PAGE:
There was no smoke at first, witnesses said. But drivers on the Southeast Expressway could see the flames on the roof of the five-story condo building where Sharon Tulchinsky has lived since 2003.
Standing outside 72 Northampton St. on Wednesday, the 55-year-old Tulchinsky recounted the startling moment she learned about the fire late Tuesday night.
“I didn’t realize there was a fire until the police started banging on the door and yelling, ‘You need to go!’“ she said. “Somebody was screaming from the street, but people scream from the street here a lot. Then the police started saying, ‘You need to leave now,’ and I was like, ‘OK, this is serious.’“
Tulchinsky and all her fellow residents — along with their pets — safely evacuated from the 32-unit building in Roxbury.
A person walking by had spotted flames billowing up from the roof, triggering the response by Boston firefighters at 11:45 p.m. Within five minutes of their arrival, a third alarm was struck, said firefighter Brian Alkins, a fire department spokesman.
Tulchinsky stepped out of her unit and saw firefighters arriving.
“As I was leaving, all the firefighters were coming up,” she said. “I never smelled smoke until we left.”
Firefighters deployed ladder trucks around the building and pulled hoses up the ladders with them and also up interior stairwells to the fifth-floor roof where they connected to interior standpipes, Alkins said. That resulted in a fast knockdown of the fire and limited the fire to the roof, he said.
“The fire really never got inside,” Alkins said. “There wasn’t a lot of smoke until afterwards. It wasn’t a heavy smoke — it was just a haze of smoke.”
The fire is not deemed suspicious, but the cause remains under investigation by the department’s Fire Investigation Unit. Possible causes being explored are the careless disposal of smoking materials on the rooftop deck, an electrical wiring issue on the rooftop, and a problem with a rooftop air conditioning unit, Alkins said.
A spokeswoman for the city’s Inspectional Services Department said investigators are looking into a report that someone was grilling on a deck.
”We believe at this point in time that someone was grilling on the deck,” spokeswoman Lisa Timberlake said. “Somehow or another the fire got out of hand and connected with the building.”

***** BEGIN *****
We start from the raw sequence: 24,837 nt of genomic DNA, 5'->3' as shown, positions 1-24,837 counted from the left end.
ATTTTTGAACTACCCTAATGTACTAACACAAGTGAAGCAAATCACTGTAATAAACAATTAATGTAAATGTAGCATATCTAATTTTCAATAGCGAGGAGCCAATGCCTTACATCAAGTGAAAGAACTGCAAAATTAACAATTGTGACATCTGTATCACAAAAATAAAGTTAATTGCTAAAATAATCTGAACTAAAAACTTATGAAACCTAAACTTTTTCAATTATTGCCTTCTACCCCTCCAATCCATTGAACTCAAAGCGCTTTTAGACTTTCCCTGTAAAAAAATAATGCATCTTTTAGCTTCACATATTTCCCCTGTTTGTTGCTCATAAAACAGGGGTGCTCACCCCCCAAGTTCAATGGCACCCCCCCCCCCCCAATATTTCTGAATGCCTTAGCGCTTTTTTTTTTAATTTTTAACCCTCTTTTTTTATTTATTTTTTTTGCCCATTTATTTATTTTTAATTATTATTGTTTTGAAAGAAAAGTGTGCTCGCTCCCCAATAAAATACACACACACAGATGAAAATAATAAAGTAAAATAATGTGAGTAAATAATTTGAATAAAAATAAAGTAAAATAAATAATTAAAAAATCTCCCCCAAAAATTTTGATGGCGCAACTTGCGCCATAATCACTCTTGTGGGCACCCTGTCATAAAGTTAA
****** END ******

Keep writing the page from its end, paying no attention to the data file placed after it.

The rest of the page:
She said when firefighters arrived, no one was on the roof.
“They must have fled,” she said. “But there was actual evidence that somebody was up there on the grill.”
Timberlake said residents won’t be allowed to return until the building is cleaned of smoke and water damage and any code violations created by the damage are repaired. A damage estimate was not immediately available.
The American Red Cross and the Salvation Army were both on the scene during the height of the blaze. The Red Cross is working to contact all residents to offer emergency assistance, officials at both organizations said. Residents can reach the Red Cross by calling 800-564-1234.
Alkins said units on the third, fourth, and fifth floors sustained heavy water damage and the entire building was affected by the smoke.
A few of the displaced people passed black plastic garbage bags around to each other Wednesday morning, preparing to go into their units, one at a time, to collect some of their belongings.
Tulchinsky said she spent the night in her car, where sleep was in short supply and for now will move to her second home in Bourne.
Scott Hadfield, another resident, said he expects to spend a second night staying at Congregación León de Judá, the church next door, where officials allowed residents to shelter soon after the fire was discovered. Hadfield said he looked for a hotel to stay in but was finding it difficult in part because he has his dog with him.
Like Tulchinsky, Hadfield said he did not know the building was on fire. He did hear a smoke alarm sound, but did not give it much credence.
”I thought it was a false alarm,” the 69-year-old resident said. “Then [people across the street] started yelling, ‘Your building’s on fire! Get out!’”
Hadfield grabbed his wallet, keys, and dog but left his phone behind.
Betsy, Hadfield’s 10-year-old pit bull, whimpered as her owner went back into the apartment building to grab his belongings. Her paws were black with soot, which stood out against her white fur. Betsy laid down on a Red Cross blanket while Hadfield’s neighbors petted her.
Alkins noted that all were safely evacuated even though the fire was discovered shortly before midnight, when many residents were sleeping.
“It was late at night so, thank goodness, nobody got hurt,” he said. “Because it’s a high building [firefighters said] you could see fire and smoke from the highway. So that was pretty impressive. Thank goodness it wasn’t as bad as it looked.”
John R. Ellement of the Globe Staff contributed to this report.